MARINE CORPS LOGISTICS BASE ALBANY, Ga. --
A small branch of employees at Maintenance Center Albany keeps the Naval Air Systems Command working in comfort by providing much-needed refurbished workspaces.
The Mobile Maintenance Repair Facility repairs eight, 20-foot modular mobile shelter units from the ground up each month to support the Naval Air Systems Command.
Each unit is meticulously repaired and reconstructed to fit the fleet customers need here at MCA.
The mobile shelters provide workspace aboard ships and land for service to the Naval aviation community.
The shelters are shipped to MCA when they are in need of repair or reconfiguration, and go through a repair cycle that custom configures each one to support the customer’s needs.
“Once the facilities are inducted into the system, they are brought up here to this shop and they go through a complete inspection to see what extent of repairs have to be accomplished,” said Larry Olson, manager, Electronics Branch, MCA. “The shop planner gets involved and pulls a drawing package and determines what materials have to be ordered to bring it up to that configuration. After that’s done the sheet metal mechanics go in and strip everything out of it and do any repairs.”
According to Jim Clanton, project lead for communication electronics, MCA, the shelters come to MCA in “humble shape” and in need of repair.
“We rebuild them (shelters) from scratch ... from the ground up,” Clanton said. “From sheet metal repair, welding, repainting and reconfiguring as to whatever the customers current requirements are we repair it.”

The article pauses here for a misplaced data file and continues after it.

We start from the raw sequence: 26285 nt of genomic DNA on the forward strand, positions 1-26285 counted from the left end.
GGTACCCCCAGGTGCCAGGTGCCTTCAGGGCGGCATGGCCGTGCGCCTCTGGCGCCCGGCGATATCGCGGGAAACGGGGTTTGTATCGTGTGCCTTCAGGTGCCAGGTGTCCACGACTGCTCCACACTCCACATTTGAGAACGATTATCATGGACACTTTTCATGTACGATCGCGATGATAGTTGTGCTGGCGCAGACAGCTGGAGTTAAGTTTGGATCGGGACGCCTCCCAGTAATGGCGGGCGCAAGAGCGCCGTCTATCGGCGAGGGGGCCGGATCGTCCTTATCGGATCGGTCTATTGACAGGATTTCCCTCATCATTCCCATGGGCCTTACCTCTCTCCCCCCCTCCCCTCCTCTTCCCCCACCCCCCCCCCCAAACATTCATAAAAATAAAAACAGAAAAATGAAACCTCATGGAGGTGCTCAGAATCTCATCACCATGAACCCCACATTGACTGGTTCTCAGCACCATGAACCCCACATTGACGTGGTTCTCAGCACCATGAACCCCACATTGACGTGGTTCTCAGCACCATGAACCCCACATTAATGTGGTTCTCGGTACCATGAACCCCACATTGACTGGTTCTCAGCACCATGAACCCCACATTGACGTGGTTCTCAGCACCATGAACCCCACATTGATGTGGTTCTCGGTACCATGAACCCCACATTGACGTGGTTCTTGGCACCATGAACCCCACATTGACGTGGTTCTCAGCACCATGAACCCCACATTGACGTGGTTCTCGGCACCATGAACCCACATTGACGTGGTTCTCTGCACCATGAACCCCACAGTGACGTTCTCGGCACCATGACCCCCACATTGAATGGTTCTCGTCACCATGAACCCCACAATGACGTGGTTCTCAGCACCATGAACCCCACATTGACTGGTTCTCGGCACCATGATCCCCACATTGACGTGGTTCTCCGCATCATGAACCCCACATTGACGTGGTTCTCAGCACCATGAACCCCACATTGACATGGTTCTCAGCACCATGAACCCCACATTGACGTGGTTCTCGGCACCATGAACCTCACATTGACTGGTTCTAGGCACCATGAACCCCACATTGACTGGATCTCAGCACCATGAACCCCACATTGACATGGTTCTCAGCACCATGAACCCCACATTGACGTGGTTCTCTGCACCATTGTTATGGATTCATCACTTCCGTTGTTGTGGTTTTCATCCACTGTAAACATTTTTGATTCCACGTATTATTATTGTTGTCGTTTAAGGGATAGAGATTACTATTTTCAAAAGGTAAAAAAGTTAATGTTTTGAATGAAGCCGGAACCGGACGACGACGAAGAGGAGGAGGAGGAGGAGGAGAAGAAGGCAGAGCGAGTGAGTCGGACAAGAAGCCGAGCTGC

Presently, 10 workers repair about eight mobile shelters per month, up from two per month when the program was initially started 18 months ago.
The employees reconfigure each shelter to the needs of the NAVAIR fleet.
“There are several various configurations from electronic and mechanical calibrations, supply support and administrative office support to sustain aircraft in combat operations,” Clanton said. “Some configurations house electronic test stations which might test aircraft radar, radios, guided systems and avionics. This is their workshop.”
According to Clanton, each shelter has its own environmental control unit which offers heating and cooling, and can be joined together to form one larger environmentally controlled complex.
With the need for climate controlled shelter all over the world in sometimes hostile and forbidding climates, Clanton sees his employees increasing their production rate to fulfill those needs.
“We advertise a cycle time of 60 days. In actuality, more like 30 days. We’ve made some great process improvements,” he said. “We started this program about 18 months ago with a production rate of two systems per month. That production has now gone to eight per month. Hopefully in the next few months it will go to 20.”